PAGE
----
Despite the virus restrictions, GaryG has managed to venture out from time to time for brief, top-secret rendezvous in parking lots and on park benches to receive and return the generous loans of friends’ watches to photograph. Recently, he had the chance to shoot a true classic: a second-series Reference 3450J perpetual calendar made by Patek Philippe, which he shares with us here.
Alexandre Ghotbi takes a rather in-depth look at the more than 100-year history behind the high-precision Vacheron Constantin Chronomètre Royal . . . which came up because of a conversation about “the Batman.” Find out what that means right here.
Ikepod launched in 1994 so co-founder and designer Marc Newson could create his own playground, which is exactly what he did. And there is no better example of his joyful design than the Ikepod Megapode launched in 1999. But to trade a Rolex for it?
To my longtime friends in the watch hobby, and perhaps to regular readers here as well, the mention of my name may conjure up a number of connotations: patron of the independents, fan of A. Lange & Söhne, admirer of Patek Philippe grand complications, and longtime customer of Jaeger-LeCoultre, among other characterizations more or less favorable. But vintage?
In early February, expert spotter Nick Gould noticed that Vanessa Redgrave was wearing a special watch during the filming of the movie ‘Blowup’: a very rare Rolex Submariner Reference 5513 with so-called Explorer dial. We felt that the topic deserved more discussion, though, so the team turned to the latest form of social media: Clubhouse. You can hear the recorded conversation about that and the general nicknaming of vintage watches here.
Increasing demand for timepieces, especially Rolexes, with the Omani emblem is understandable given the high quality, good condition, demonstrable provenance, and rarity of most of these watches, combined with the fact that they had often been presented to their first owners in the 1970s by Sultan Qaboos in person as a token of gratitude for services rendered. Colin Alexander Smith takes a very close look at the meaning behind these rare timepieces and in this updated version of the article debunks one theory behind the dial symbol.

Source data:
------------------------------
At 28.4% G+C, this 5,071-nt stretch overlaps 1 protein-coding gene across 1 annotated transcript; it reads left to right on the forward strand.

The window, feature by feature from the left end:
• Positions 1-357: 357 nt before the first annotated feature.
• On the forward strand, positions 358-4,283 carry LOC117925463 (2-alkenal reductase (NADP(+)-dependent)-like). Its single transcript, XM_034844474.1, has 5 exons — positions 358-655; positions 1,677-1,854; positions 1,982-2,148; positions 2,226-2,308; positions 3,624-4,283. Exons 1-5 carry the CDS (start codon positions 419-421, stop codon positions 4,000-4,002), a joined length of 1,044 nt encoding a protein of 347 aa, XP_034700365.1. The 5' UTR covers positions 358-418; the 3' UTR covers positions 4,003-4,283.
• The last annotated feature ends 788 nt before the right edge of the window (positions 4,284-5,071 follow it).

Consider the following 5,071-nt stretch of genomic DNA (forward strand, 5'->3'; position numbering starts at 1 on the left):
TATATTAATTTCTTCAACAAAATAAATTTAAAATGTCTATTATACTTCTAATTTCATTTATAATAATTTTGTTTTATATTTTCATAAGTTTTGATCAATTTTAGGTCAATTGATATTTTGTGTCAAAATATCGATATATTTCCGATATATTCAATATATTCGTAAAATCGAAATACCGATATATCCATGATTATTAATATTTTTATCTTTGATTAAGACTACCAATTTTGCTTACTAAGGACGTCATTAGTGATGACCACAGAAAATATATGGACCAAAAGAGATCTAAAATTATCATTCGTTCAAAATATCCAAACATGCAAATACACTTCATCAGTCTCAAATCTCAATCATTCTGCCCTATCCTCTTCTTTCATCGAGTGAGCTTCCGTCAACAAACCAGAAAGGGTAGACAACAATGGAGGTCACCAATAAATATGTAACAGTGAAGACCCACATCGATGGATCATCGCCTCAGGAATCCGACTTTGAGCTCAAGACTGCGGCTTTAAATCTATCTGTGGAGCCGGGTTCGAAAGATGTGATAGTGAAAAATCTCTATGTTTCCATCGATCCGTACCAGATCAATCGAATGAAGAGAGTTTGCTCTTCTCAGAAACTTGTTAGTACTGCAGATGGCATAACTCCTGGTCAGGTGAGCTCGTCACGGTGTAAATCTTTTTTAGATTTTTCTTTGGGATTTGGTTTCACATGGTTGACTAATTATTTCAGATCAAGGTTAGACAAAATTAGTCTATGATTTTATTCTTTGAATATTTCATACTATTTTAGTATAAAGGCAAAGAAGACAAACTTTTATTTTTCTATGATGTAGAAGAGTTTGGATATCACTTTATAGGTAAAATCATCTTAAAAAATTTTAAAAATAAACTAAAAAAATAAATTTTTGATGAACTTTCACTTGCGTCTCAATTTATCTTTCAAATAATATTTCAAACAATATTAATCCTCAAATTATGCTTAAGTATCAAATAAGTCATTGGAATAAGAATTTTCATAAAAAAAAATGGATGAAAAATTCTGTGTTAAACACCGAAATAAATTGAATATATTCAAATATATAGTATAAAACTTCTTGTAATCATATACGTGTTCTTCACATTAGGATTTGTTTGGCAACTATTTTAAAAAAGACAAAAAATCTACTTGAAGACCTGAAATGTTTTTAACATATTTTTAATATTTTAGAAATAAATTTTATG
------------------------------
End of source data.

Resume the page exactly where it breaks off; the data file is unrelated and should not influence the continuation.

Are there special vintage watch dial variations named after notable women in a vein similar to that of the Paul Newman Rolex Daytona? Nick Gould was wondering just that and researched. Finding a photo of Vanessa Redgrave wearing a Rolex Submariner Reference 5513 with “Explorer” dial in 1966, he ruefully opines that this rare model would sound so much cooler as the Rolex “Vanessa Redgrave” Submariner rather than what collectors call it now: Rolex Reference 5513 Submariner with Explorer dial.
Type 20 is a specification by the French Ministry of Defense for the standard-equipment pilot’s watch chronographs. Unlike German pilot’s watch specifications, those for the French Type 20 are not clearly documented but are rather based on common characteristics shared by various manufacturers. Bhanu Chopra explains what makes these watches so sought after and goes through the main models and characteristics.
This Breguet souscription pocket watch number 1836 was created just after the French Revolution in 1796 and was sold in 1807 for £600. A testament to the quality of the movement’s design and the skill of its watchmaker, after more than 200 years it still runs perfectly today, which makes it the perfect role model for Breguet’s modern Tradition line. But what relationship does Ian have to it?
Most will agree that re-painting a dial is a big no-no. Vintage pieces with re-painted dials can be had for a steal as they are difficult to shift and mostly unwanted. But not all dial restorations are created equal, and we do encounter varying degrees of “upgrades.” Some of these upgrades are purposeful deception, while others are not. Here is what one watchmaker feels about the subject.